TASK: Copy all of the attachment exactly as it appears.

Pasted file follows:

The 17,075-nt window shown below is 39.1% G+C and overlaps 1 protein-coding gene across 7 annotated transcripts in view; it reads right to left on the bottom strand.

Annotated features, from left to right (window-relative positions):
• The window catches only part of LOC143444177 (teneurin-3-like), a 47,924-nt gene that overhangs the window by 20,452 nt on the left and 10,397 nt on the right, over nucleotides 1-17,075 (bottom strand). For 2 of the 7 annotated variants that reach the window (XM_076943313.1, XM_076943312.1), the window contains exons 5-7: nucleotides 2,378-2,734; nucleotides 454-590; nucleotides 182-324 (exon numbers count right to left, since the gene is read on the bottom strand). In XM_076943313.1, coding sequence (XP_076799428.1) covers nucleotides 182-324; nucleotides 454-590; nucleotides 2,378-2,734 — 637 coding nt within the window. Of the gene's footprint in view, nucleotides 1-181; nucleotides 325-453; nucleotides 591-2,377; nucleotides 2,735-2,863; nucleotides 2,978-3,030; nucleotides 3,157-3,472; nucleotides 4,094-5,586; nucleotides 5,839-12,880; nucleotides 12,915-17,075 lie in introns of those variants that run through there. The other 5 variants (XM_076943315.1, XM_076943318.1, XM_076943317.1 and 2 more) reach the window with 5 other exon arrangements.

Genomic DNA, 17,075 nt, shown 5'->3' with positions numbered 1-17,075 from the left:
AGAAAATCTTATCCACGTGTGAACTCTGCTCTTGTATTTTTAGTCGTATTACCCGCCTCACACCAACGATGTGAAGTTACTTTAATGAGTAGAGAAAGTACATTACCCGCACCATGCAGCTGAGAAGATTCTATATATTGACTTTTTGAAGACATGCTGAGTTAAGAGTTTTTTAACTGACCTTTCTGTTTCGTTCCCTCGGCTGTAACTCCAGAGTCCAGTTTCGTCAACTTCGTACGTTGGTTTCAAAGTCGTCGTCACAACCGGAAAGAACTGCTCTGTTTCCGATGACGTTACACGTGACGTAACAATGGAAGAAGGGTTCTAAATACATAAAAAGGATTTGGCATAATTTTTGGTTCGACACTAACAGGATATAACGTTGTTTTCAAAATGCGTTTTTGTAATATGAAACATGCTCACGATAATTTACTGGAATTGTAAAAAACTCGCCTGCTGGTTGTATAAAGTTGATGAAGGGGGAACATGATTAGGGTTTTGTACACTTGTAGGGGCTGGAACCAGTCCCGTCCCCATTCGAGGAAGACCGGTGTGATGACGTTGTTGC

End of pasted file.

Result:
The 17,075-nt window shown below is 39.1% G+C and overlaps 1 protein-coding gene across 7 annotated transcripts in view; it reads right to left on the bottom strand.

Annotated features, from left to right (window-relative positions):
• The window catches only part of LOC143444177 (teneurin-3-like), a 47,924-nt gene that overhangs the window by 20,452 nt on the left and 10,397 nt on the right, over nucleotides 1-17,075 (bottom strand). For 2 of the 7 annotated variants that reach the window (XM_076943313.1, XM_076943312.1), the window contains exons 5-7: nucleotides 2,378-2,734; nucleotides 454-590; nucleotides 182-324 (exon numbers count right to left, since the gene is read on the bottom strand). In XM_076943313.1, coding sequence (XP_076799428.1) covers nucleotides 182-324; nucleotides 454-590; nucleotides 2,378-2,734 — 637 coding nt within the window. Of the gene's footprint in view, nucleotides 1-181; nucleotides 325-453; nucleotides 591-2,377; nucleotides 2,735-2,863; nucleotides 2,978-3,030; nucleotides 3,157-3,472; nucleotides 4,094-5,586; nucleotides 5,839-12,880; nucleotides 12,915-17,075 lie in introns of those variants that run through there. The other 5 variants (XM_076943315.1, XM_076943318.1, XM_076943317.1 and 2 more) reach the window with 5 other exon arrangements.

Genomic DNA, 17,075 nt, shown 5'->3' with positions numbered 1-17,075 from the left:
AGAAAATCTTATCCACGTGTGAACTCTGCTCTTGTATTTTTAGTCGTATTACCCGCCTCACACCAACGATGTGAAGTTACTTTAATGAGTAGAGAAAGTACATTACCCGCACCATGCAGCTGAGAAGATTCTATATATTGACTTTTTGAAGACATGCTGAGTTAAGAGTTTTTTAACTGACCTTTCTGTTTCGTTCCCTCGGCTGTAACTCCAGAGTCCAGTTTCGTCAACTTCGTACGTTGGTTTCAAAGTCGTCGTCACAACCGGAAAGAACTGCTCTGTTTCCGATGACGTTACACGTGACGTAACAATGGAAGAAGGGTTCTAAATACATAAAAAGGATTTGGCATAATTTTTGGTTCGACACTAACAGGATATAACGTTGTTTTCAAAATGCGTTTTTGTAATATGAAACATGCTCACGATAATTTACTGGAATTGTAAAAAACTCGCCTGCTGGTTGTATAAAGTTGATGAAGGGGGAACATGATTAGGGTTTTGTACACTTGTAGGGGCTGGAACCAGTCCCGTCCCCATTCGAGGAAGACCGGTGTGATGACGTTGTTGC